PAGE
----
disorders, reproductive disorders, disrupting hormones/the endocrine
system of wildlife, mammals, including humans. They are not tested on
multiple generations. They are not tested for synergistic effects--how
these chemicals react together in the environment and in our bodies.
The accumulative effects of all these chemicals are not taken into
consideration when regulations are written, from what I understand.

Yet, in the name of reducing pollution and recycling, the USEPA has
allowed hazardous sludge from publically owned municipal wastewater
treatment plants to be renamed as <biosolids> and sold as fertilizer to
farmers, gardeners, and other unsuspecting persons.

The state universities, government agencies, and corporations involved
in this effort tell you to look at their tests. Are they required to
test for dioxins? What about the 80,000 odd chemical not known or
required to be tested and therefore, not regulated.

WHY DESTROY PUBLIC HEALTH in the name of recycling?

Susan Snow


Date: Fri, 9 May 1997 12:57:55 -0400 (EDT)
From: (Michele Raymond)
Subject: Valuing resources

Amy Perry:

I gave my thing on recycling to the second graders today.

I came up with this analagy:
If you planted a tree, and nurtured it for 30 years -- would you sell it for
They all said "NO!"
Well thats what the federal government does.
So much for "valuing" resources.

How is the plastics ban bill coing?

Michele Raymond


Date: Fri, 09 May 1997 11:57:03 -0500
From: "Susan K. Snow" <>
Subject: Why is recycling under attack? Possibly due to the recycling of
hazardous sewage sludge renamed as biosolids to be spread of farmlands, gardens

A statement was made some time back regarding recycling under attack.
Perhaps, it's because of people like this (below from Wastenot
discussion list) who have made it their business to take toxic or
legally hazardous wastes and recycle them with the help of the USEPA
into toxic publically-owned municipal wastewater treatment facility
sewage sludge which has been renamed <bio-solids>), composted with
municipal solid wastes, and spread over farmlands to be used to grow our

This is incredible. Bone stupid. But are we trying to prove?

Of course, this waste should not go into our rivers, but it is; it
should not go into the air or be incinerated, but it is; and it should
not go into landfills to contaminate drinking water, but it is. Even
with all that, should it even when composted, go into the soil that
grows our food? Composting does not destroy organochlorines, PAHs,
toxic heavy metals, etc. It only destroys seeds and some plant viruses.

We need to detoxify materials before the waste is spread on the soil for
growing food. Physicians cannot cure most of the illnesses affecting
people and other animals today. This form of <recycling> is destroying
life on earth and the environment!

Susan Snow

[Below comes from: "WASTENOT Organic Waste Collection, Processing,

>My name is Phil Fredericks, president of EarthCare Technologies located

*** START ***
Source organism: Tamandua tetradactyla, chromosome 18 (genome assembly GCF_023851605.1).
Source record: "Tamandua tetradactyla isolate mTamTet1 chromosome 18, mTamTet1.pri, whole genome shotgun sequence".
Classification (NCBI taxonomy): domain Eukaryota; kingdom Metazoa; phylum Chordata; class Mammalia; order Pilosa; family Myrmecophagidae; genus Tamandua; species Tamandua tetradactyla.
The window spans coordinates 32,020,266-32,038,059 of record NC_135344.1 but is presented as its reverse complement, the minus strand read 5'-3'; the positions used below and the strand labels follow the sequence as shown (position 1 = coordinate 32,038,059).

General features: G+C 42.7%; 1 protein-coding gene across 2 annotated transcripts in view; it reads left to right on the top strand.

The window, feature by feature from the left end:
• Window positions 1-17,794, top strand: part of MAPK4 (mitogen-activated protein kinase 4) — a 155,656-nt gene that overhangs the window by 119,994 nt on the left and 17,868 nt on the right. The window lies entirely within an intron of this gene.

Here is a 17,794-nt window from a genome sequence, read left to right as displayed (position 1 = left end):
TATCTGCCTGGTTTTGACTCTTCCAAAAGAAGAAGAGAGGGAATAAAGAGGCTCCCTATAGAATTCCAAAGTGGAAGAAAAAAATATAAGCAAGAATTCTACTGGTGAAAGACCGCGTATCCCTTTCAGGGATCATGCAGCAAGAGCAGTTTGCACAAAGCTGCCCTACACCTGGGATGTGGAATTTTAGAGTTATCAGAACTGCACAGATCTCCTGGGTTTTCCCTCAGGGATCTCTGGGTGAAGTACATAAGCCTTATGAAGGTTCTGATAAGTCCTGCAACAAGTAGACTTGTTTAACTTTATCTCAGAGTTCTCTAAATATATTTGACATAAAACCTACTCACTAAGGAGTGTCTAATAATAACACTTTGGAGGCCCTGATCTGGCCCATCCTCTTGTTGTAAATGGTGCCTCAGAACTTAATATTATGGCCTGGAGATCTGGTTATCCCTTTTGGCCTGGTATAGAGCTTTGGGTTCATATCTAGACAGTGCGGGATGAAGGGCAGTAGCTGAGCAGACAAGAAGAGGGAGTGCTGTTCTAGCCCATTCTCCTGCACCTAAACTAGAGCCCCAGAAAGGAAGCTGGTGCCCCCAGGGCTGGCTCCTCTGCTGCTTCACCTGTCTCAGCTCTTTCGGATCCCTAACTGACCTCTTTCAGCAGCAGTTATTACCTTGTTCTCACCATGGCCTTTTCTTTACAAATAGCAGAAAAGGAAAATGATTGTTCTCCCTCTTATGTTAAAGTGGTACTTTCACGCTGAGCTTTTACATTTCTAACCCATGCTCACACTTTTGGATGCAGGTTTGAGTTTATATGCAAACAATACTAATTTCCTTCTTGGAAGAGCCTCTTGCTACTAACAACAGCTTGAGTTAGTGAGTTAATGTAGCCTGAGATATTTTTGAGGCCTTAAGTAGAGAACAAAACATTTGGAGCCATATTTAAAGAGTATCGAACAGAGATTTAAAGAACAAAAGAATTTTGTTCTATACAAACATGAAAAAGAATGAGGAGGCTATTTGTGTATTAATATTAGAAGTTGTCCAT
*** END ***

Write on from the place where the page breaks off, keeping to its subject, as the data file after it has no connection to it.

> at the U of Ark. Genesis Program. We develop systems and produce
>compost from sludge, septage, mixed MSW, restaurant and carwash trap
>waste, animal waste by-products, and yes even landfill leachate. For
>those of you that have been on other lists, eucalyptus, creosote,and a
>wide range of PAH's, chloronated and halogenated hydrocarbons including
>PCB's, dioxins, VOC's have all been in the mix. Before we get flamed by
>anyone, I would invite you to check out the lab reports issued by 6
>independent labs and 2 university labs from independently grabbed
>samples and check the final analysis of the finished product for the
>above mentioned contaminants as well as heavy metals, minor elements,
>salts and oh yes, before I forget, total coliform, salmenella,
>shigella, helmenth ova and enteric viruses. We would agree with the
>concern over land application of raw sludges and improperly
>bioremediated " composted" materials. We feel that there other major
>concerns that need to be addressed.
> 1) The most common polymer used in waste treatment plants today, are
> cationic acrylamides. According to the MSDS sheet these are Class 1
> carcinogens and mutagens at a level as low as 1ppm. These polymers are
> concentrated in the final sludge and Pres. Regan stopped the EPA human
> health testing in 1984, after his election. The most recent studies in
> '92 & '93 on rainbow trout and mice, clearly show the cancers and
> mutations appearing at levels below 1ppm. EarthCare is able to >hydrolyze
these polymers.
> 2) The CDC has identified 11 quasi antibiotic resistant pathogens that
> pass through the waste treatment plants, unaffected (look at the >crypto
outbreaks in food crops during the last 2 yrs).
> Our process is open for review. We believe that effective IS >necessary.
> If it's not safe for dumping in rivers, lakes or streams, or is
> unsuitable for landfilling, why would we want to land apply without a
> full remediation especially when the cost of treatment is comparable >to
the cost of disposal?
> Phil Fredericks
> EarthCare Technologies, Inc
> U of Ark. Genesis Program
> Engineering Research Center
> 700 W 20th
> Fayetteville, AR. 72701
> 501-575-5208 or fax- 7446


End of GreenYes Digest V97 #104